Yes, calisthenic workouts burn body-fat, build muscle, and develop great mental toughness - all in a single session. They draw deeply from your reserves, the longer you do them. They build speed and 'explosiveness' on the athletic field. They release natural opiates from the brain, and human growth hormone from the pituitary gland. They even cause you to sleep well, and wake up invigorated.
The rewards are many.
How can you have your best workout ever - especially with calisthenics? Imagine you're a force more powerful than yourself. Here's how:
First, heed the words of William James (1842-1910): 'There is a law in psychology that if you form a picture in your mind of what you would like to be, and you keep and hold that picture there long enough, you will soon become exactly as you have been thinking.'
Then, take action.
For example: I did a workout this morning of 700 squats, push-ups, and crunches - all done in about 45 minutes. Toward the end of the routine, as I pushed myself to muscular and cardiovascular 'failure,' I imagined this: My physical self, as strong and permanent as the concrete floor on which I exercised.
As I did my final set of push-ups, I literally pictured my arms, legs, and core as being made of solid, permanent, immovable stone. I imagined the material coming up through the floor. I imagined it entering through my hands and feet - and then becoming one with my flesh. I thought of this happening, NOT in a negative way, but in one that seemed to transfer the permanence and strength of that solid floor, into my body.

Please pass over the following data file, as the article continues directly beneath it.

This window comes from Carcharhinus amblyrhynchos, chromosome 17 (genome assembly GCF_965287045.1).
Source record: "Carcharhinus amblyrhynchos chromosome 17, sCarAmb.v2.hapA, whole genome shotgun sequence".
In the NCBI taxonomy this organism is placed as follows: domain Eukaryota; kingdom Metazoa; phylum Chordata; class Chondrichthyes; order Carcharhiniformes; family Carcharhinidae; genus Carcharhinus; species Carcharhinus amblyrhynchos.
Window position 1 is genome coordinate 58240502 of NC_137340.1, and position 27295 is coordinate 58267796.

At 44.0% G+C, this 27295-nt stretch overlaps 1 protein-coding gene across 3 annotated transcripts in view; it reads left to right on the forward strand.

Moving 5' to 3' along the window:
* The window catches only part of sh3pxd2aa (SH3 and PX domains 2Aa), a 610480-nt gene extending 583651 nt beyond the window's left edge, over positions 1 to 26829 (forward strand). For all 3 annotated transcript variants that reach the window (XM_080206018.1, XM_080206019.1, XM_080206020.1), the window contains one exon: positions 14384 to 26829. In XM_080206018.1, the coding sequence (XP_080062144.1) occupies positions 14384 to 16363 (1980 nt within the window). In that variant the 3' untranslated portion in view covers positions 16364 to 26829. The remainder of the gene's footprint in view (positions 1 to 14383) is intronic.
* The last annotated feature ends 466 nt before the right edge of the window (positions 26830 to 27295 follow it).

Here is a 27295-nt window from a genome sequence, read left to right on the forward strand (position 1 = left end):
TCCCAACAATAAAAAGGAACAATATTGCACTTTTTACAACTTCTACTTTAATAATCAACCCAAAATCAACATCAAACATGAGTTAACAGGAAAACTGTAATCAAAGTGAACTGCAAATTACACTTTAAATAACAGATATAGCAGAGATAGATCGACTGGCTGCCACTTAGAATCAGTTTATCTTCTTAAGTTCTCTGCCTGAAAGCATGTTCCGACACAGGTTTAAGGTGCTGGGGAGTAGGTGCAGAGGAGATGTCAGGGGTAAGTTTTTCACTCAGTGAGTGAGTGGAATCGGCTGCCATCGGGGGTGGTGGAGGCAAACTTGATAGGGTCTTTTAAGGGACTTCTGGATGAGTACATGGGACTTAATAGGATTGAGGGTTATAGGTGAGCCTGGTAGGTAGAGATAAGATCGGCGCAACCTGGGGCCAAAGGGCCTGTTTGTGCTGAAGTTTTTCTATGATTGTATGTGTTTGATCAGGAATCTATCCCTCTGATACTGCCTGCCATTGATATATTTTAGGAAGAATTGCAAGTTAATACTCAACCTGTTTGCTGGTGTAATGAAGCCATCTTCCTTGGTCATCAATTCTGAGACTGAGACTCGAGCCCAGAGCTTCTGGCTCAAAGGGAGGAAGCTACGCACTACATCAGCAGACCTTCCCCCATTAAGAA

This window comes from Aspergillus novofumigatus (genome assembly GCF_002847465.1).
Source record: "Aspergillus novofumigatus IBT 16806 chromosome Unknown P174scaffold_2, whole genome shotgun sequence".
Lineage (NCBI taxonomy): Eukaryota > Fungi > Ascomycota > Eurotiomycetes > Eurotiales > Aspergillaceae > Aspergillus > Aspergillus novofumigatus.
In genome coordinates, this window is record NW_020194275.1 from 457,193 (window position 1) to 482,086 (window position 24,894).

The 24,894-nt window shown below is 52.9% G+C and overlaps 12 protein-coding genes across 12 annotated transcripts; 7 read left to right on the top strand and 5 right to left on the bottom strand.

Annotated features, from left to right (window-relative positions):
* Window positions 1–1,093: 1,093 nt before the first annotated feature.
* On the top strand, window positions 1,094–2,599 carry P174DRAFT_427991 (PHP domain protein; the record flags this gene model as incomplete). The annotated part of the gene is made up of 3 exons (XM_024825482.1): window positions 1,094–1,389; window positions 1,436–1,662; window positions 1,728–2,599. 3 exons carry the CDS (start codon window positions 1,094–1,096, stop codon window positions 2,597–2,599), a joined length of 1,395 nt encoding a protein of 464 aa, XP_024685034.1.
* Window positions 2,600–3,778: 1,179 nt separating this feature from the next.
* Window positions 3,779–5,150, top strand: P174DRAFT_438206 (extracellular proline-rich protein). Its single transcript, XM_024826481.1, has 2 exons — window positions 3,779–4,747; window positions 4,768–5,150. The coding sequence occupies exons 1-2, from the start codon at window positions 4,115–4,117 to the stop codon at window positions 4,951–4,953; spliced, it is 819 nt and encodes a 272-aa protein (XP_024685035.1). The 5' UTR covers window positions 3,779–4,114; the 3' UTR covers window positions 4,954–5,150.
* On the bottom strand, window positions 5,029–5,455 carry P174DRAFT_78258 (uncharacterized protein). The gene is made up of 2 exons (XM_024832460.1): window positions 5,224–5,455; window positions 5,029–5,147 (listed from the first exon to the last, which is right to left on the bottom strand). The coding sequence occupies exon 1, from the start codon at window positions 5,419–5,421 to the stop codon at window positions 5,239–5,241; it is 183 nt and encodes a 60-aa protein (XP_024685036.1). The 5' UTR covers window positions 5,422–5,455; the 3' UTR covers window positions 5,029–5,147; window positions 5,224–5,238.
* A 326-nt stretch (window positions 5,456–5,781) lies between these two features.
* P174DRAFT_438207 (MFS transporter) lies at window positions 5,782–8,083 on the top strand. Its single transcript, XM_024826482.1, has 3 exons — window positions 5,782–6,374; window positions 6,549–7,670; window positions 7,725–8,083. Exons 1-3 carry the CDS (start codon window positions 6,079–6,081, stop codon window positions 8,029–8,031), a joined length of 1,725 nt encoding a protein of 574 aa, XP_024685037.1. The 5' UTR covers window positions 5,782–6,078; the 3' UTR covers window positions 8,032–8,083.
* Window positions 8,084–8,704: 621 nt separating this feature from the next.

And: As I held that picture in my mind? I was able to push myself with such force, belief, and internal power during my last few repetitions. That I just may have completed one of my best workouts ever.
Look around yourself, before beginning your next exercise session. Pick out an object that represents, in your mind, something more radiant, powerful, or permanent than yourself. It could be a tree, a stone, even the sun - anything that, just by looking at it, inspires a deep feeling of 'awe,' in you.
Now, as you're doing sets of squats, push-ups, pull-ups, crunches and the like, imagine your body is made of the same 'stuff' that makes up the object you've chosen. During squats, imagine your legs immovable as a tree of oak. During push-ups, imagine your arms as strong as steel cables. During crunches, imagine your core as solid as a pillar of concrete.
I believe there is a deep truth in using this technique - a truth that's not visible to the naked eye. In fact, we now know that there is very little that separates us from all we see around us. The only reason a rock feels more solid than my body, is that the atoms from which it is made are vibrating at a different speed than my own.
So is it unfathomable for me to imagine I'm made of, as great author W. Wattles (The Science of Getting Rich) once said, the same 'thinking stuff' that makes up the rest of the universe? Is it inconceivable for me to view myself as powerful as that upon which I focus my attention? Even something as solid as a tree or a pillar of stone?
I think not!
Imagine yourself as that which is solid, permanent and unbreakable. Picture yourself as bright and beautiful as the sun! View your body as made of concrete and steel. Imagine yourself as powerful and strong as an oak. Do this during your workout. Push yourself to the limits of your physical ability!
And your vision may become physical truth.
Jeff Sekerak, 2015
Copyright 2015, J. Sekerak. All rights reserved. Consult your doctor before engaging in any diet or fitness plan.